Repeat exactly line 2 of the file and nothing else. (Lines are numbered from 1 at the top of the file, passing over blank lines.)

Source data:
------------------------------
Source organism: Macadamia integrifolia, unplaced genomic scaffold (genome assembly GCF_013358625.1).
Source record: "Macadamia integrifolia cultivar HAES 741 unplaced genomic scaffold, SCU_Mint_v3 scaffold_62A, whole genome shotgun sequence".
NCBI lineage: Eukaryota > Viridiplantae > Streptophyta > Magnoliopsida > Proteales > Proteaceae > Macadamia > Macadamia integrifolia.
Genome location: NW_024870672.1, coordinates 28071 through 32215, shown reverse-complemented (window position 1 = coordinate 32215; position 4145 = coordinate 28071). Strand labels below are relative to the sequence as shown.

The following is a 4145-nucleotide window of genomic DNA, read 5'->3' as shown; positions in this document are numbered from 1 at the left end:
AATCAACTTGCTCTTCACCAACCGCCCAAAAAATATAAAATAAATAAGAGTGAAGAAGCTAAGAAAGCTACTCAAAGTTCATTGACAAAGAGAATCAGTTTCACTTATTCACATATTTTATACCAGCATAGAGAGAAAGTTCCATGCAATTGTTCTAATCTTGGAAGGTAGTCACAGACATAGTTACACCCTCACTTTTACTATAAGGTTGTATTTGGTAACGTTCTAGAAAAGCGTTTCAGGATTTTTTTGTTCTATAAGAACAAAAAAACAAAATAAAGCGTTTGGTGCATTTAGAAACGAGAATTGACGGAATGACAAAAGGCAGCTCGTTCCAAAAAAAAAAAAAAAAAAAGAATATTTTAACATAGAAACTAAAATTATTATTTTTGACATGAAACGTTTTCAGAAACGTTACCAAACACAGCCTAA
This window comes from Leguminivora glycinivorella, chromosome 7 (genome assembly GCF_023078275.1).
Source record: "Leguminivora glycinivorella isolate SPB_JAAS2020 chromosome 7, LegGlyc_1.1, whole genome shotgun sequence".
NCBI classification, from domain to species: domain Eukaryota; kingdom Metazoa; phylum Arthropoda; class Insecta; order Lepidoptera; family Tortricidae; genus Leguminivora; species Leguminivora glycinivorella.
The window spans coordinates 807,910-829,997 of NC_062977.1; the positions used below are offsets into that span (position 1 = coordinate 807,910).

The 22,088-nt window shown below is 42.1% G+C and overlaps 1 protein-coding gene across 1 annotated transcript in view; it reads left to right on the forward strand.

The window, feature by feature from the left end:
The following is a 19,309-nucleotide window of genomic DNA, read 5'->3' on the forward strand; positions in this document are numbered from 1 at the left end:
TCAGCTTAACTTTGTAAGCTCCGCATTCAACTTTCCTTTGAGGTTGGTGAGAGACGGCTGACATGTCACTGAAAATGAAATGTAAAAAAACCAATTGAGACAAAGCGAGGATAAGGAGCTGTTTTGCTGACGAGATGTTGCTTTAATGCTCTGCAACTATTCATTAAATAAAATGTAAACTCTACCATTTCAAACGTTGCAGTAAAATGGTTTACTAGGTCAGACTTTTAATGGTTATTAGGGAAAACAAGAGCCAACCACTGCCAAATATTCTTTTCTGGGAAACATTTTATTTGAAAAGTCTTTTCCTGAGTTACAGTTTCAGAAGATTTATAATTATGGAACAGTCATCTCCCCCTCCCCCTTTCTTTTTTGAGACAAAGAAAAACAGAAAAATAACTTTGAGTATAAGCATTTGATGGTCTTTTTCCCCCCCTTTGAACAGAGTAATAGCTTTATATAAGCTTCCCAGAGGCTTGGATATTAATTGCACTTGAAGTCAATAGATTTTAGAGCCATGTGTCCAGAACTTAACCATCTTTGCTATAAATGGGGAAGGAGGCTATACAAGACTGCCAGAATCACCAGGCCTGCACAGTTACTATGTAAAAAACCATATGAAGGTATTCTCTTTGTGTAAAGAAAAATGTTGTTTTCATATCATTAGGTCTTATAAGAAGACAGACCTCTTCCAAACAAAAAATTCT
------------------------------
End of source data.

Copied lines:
Source record: "Macadamia integrifolia cultivar HAES 741 unplaced genomic scaffold, SCU_Mint_v3 scaffold_62A, whole genome shotgun sequence".